Teen Sprint Sensation Erriyon Knighton Goes Pro

16 might be a young age at which to enter the run-for-pay ranks, but when you’ve already run the 200 in 20.33…

IF YOU SAW THE VIDEO last summer, it made an impression on you. Erriyon Knighton, a prep soph, crushing the AAU Junior Olympic 200 field, his monstrously long stride propelling him to a 20.33, making him the world No. 2 ever among sprinters under 18.

A revelation, to say the least.

Now the young Knighton, still only 16 (he will turn 17 on January 29), has opted to go the pro route, signing with adidas. He won’t be competing for Hillsborough High in Tampa any more.

“I know I can maximize to the next level,” he says. “I’ve got to see what I can do. I want to win against the top athletes, but I know they’re not going to take it easy on me, so I’m going to have to train real hard.”

For now, the, 6-3/170 (1.91/77) wonder will continue working with his coach at My Brother’s Keeper TC, Jonathan Terry. His agents are former pro sprinters Ramon Clay and John Regis at Stellar Athletics.

Says Regis, himself the ’93 World Championship silver medalist in the 200, “He has a lot of potential. He’s hungry. He has what it takes.”

For his part, Knighton says of his agents, “They set me up for long-term success in the sport. They believe in my ability and I’m looking forward to making them proud.”

Knighton’s long stride has generated inevitable local newspaper comparisons to the Youth Recordholder, Usain Bolt, who ran 20.13 at age 16. Perhaps not so crazy, when one considers Knighton ran his 20.33 in a pandemic-shortened season, still only his second summer in the sport.

He started sprinting on the advice of his school’s football coaches, who saw his speed as an asset on the field. In his first season he clocked 10.66 and 21.39, placing 5th in the 200 final at the State Meet.

Last summer, having grown a couple inches taller, he showed up at the JOs in Satellite Beach — straight across the state from Tampa on the Atlantic Coast — after not having raced in 6 months. First came a 21.28 PR in the heats, followed by a 10.45 PR heat in the 100 the next day.

Though those times marked him as the favorite, no one expected what would follow. On Friday came his 20.33 runaway victory in the final, breaking the American Youth Record. Saturday, he closed out the weekend with an impressive 10.29 win in the straightaway dash.

Stat geeks noted that all of his times were into a headwind save for the 200 record, which had a faint 0.3 trailing breeze. And here’s the math in case you haven’t already done it: he took an astonishing 1.06 off his 200 best in one weekend.

What happened to make Knighton so fast? The growth spurt might have been part of it. Six months of uninterrupted training without competition might also have played a role. He explains it by saying, “I just tried really hard and I wanted it more than anyone else.”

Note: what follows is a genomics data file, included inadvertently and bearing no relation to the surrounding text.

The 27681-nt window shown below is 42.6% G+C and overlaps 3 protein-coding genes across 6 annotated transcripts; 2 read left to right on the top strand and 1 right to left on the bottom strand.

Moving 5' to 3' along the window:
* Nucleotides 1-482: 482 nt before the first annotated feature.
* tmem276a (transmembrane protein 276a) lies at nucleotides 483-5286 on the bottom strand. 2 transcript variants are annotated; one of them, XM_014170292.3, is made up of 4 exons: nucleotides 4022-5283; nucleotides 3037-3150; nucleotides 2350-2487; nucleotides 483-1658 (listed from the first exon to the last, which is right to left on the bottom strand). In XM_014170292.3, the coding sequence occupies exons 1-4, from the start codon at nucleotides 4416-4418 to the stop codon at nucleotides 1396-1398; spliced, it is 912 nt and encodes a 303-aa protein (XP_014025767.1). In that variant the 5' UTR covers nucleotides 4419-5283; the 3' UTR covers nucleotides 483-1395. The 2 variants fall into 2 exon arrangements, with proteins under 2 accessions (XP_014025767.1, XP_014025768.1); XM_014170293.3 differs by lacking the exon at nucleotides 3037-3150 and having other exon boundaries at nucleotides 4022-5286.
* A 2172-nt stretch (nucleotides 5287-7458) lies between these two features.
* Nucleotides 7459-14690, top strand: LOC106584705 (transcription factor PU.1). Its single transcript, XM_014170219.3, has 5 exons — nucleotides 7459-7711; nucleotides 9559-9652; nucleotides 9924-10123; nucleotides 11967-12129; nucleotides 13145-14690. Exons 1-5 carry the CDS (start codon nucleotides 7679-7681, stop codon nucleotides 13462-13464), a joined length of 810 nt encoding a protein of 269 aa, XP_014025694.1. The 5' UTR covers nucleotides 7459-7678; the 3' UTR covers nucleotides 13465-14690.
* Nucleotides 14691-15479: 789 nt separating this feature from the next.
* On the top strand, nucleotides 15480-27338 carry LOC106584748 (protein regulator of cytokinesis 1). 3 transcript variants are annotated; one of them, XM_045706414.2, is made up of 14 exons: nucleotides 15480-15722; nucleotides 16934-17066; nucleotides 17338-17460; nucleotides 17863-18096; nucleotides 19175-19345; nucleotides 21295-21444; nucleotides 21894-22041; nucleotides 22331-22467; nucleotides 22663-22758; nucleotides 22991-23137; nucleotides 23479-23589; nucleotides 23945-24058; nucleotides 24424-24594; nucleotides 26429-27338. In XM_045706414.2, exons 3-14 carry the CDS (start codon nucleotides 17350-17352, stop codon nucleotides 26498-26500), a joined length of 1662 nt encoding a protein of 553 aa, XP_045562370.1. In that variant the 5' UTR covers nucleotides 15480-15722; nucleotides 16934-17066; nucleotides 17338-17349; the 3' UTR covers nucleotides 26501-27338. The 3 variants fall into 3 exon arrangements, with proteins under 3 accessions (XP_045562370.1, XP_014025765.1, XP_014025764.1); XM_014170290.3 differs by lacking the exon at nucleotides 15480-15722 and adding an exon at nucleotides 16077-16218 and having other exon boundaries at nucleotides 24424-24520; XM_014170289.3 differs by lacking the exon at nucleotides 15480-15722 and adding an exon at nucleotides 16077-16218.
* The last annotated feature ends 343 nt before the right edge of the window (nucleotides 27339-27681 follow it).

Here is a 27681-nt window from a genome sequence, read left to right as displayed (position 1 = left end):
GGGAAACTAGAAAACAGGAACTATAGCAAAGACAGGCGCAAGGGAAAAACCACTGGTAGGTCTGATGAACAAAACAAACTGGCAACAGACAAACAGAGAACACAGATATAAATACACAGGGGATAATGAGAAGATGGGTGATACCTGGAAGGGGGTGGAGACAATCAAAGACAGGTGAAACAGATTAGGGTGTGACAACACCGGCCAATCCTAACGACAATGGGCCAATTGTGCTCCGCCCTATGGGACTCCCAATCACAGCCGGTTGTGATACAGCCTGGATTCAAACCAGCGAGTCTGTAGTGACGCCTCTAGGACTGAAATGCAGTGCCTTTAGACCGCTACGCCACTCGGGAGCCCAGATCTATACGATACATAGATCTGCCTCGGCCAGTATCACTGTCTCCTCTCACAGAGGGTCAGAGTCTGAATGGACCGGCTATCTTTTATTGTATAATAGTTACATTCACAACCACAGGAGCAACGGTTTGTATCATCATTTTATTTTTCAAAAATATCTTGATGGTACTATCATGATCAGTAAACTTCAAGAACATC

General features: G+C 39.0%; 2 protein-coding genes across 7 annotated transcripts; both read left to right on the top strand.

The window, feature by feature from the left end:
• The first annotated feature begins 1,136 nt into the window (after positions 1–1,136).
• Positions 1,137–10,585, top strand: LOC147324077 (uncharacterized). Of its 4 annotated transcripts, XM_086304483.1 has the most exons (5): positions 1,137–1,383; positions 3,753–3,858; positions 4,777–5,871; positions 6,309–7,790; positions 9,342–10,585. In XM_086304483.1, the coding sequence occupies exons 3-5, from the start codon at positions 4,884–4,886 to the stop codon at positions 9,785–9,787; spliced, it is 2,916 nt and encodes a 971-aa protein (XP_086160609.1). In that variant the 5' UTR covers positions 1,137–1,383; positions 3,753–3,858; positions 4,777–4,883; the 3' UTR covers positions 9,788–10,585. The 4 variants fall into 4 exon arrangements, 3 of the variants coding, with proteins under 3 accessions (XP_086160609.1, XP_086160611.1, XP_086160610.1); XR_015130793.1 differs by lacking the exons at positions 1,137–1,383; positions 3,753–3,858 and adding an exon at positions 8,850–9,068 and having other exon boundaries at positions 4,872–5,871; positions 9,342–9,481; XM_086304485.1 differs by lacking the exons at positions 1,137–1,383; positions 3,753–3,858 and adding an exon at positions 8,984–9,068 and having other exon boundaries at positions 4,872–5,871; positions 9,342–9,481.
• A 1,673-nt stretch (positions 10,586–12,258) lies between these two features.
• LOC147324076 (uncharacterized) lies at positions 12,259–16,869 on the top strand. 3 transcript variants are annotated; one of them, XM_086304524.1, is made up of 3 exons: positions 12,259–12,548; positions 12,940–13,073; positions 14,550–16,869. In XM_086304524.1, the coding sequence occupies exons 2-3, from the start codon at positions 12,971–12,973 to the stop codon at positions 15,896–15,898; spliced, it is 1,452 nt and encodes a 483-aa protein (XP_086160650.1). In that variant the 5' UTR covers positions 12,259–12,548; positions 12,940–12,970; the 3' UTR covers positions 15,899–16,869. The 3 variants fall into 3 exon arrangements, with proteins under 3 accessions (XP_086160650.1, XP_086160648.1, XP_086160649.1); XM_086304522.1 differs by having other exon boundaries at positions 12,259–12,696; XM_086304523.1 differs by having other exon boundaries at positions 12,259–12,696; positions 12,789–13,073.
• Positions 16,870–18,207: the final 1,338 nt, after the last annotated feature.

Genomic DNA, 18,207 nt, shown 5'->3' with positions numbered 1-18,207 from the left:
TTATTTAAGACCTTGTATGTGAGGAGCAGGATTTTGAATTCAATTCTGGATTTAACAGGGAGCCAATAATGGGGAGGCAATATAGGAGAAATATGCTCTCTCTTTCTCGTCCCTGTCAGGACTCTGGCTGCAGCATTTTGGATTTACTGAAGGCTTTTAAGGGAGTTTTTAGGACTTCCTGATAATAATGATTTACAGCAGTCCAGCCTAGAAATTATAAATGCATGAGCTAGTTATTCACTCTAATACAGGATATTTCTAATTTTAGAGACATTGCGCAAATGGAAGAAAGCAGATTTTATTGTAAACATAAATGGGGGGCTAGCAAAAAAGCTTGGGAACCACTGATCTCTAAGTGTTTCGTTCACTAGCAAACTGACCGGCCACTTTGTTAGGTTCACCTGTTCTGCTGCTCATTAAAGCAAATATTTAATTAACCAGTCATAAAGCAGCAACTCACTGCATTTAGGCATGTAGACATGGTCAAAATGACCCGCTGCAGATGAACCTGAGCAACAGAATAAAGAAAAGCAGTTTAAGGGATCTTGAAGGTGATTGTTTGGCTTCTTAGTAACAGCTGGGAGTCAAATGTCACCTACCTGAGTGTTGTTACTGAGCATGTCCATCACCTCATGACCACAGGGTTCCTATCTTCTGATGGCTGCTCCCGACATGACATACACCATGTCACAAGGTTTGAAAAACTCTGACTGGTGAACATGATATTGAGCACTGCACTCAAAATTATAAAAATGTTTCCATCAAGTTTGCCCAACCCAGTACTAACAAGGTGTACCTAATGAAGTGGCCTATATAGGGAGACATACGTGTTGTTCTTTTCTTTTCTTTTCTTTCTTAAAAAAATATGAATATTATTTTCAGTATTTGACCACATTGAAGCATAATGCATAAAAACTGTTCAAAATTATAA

Coach Terry says, “Everything is so exciting and a blessing.”

Knighton played well enough on the football field that the scholarship offers started rolling in. He says the decision to leave the gridiron behind was hard: “Knowing that I grew up around football my whole life, and receiving a lot of D1 offers, it was a tough decision, but it was also a no-brainer. In track, the success of my career is fully in my hands, and I know that I can do it.”

Knighton says his agents have set him up for long-term success in the sport.

The timing has something to do with the Olympics being less than 200 days away. “When I decided, I had to jump right into training, because I was already behind.”

Yet Knighton is not taking anything for granted. “I feel like it will take more training because it’s the next level. It’s not high school anymore.

“It’s only my third season running track. I’ve been extremely successful in both training and competition. I believe if I work hard, I will eventually develop to be a world-class athlete. I’m soaking it all up, all the knowledge.”

He knows there are tradeoffs in bypassing the NCAA scene to become a pro so young. He knows that until he shows improvement, some critics will think he made a mistake. He responds, “It’s my decision. I feel like I’m not making a mistake. I feel like it’d be good for me.

“What motivates me every day is people who are better than me. I just want to be the best. Out of everybody out there working, I want to work two times harder.”

Does he think the ’21 Olympics are a possibility? “I believe if I train hard enough, I can make it.”